Jude warns us to avoid the ways of Cain, Balaam, and Korah that characterize false teachers—greedy, worshipping on one's own terms, appealing to the masses.
Many have wondered why God would allow the oracles of a pagan soothsayer to be included in His Word. Balaam's prophecies are significant to God's purpose.
Balaam, motivated by self-interest, believing that the ends justify the means, willing to do anything to get his way, is spiritually inferior to a donkey.
Balaam illustrates the paradox of someone who knows God's will, but willfully and deliberately disobeys, presumptuously thinking he could manipulate or bribe God.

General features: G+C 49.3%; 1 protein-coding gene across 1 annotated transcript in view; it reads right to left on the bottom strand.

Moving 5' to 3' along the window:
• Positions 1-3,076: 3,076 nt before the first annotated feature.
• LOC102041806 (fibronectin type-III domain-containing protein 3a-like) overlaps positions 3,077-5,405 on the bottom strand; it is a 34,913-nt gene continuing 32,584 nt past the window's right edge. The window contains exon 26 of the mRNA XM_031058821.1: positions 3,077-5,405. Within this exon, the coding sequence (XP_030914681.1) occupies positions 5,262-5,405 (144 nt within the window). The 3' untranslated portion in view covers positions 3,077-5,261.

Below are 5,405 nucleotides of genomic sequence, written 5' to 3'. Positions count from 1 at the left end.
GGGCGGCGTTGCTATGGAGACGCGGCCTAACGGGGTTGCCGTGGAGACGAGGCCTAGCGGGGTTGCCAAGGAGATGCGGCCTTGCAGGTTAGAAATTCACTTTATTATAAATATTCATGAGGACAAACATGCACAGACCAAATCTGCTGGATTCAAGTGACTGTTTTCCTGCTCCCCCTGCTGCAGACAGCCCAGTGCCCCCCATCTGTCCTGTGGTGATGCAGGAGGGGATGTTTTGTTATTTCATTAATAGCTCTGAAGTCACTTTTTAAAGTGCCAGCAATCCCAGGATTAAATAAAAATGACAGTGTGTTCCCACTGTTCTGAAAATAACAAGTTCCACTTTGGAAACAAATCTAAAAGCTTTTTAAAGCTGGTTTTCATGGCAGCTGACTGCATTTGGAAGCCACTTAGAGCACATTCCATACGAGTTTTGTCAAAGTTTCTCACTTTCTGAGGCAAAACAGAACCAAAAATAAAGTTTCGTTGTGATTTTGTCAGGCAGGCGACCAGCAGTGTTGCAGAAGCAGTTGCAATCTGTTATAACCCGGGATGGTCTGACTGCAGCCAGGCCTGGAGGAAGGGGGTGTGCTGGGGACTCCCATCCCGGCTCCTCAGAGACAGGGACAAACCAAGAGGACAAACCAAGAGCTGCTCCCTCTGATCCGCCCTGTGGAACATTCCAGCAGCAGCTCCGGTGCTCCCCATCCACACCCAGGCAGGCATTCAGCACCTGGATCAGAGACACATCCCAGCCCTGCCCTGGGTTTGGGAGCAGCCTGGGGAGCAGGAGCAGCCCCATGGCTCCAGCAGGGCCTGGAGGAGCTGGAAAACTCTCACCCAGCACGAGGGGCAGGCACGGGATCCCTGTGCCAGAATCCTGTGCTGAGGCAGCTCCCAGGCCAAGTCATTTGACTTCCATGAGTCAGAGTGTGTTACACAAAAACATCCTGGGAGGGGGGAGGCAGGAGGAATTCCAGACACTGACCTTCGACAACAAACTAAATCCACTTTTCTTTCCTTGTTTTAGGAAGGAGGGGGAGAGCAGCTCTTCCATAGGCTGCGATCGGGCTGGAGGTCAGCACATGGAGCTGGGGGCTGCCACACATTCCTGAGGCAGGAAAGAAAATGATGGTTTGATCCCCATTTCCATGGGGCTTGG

Blinded by greed, Balaam used whatever mental gymnastics necessary to arrive at the answer he wanted. He turned the grace of God into a license for evil.
Cultural compromise, such as found in Pergamos, brings judgment from Jesus. To those who refuse to compromise their convictions, Christ promises eternal life.
The end-time church is warned against Nicolaitanism, for it exists today. The Scriptures, plus some first century history, reveal who the Nicolaitans are.
The Bible and history are replete with stories of presumptuous hustlers, claiming to represent God and to know His will as a means to gain fortune.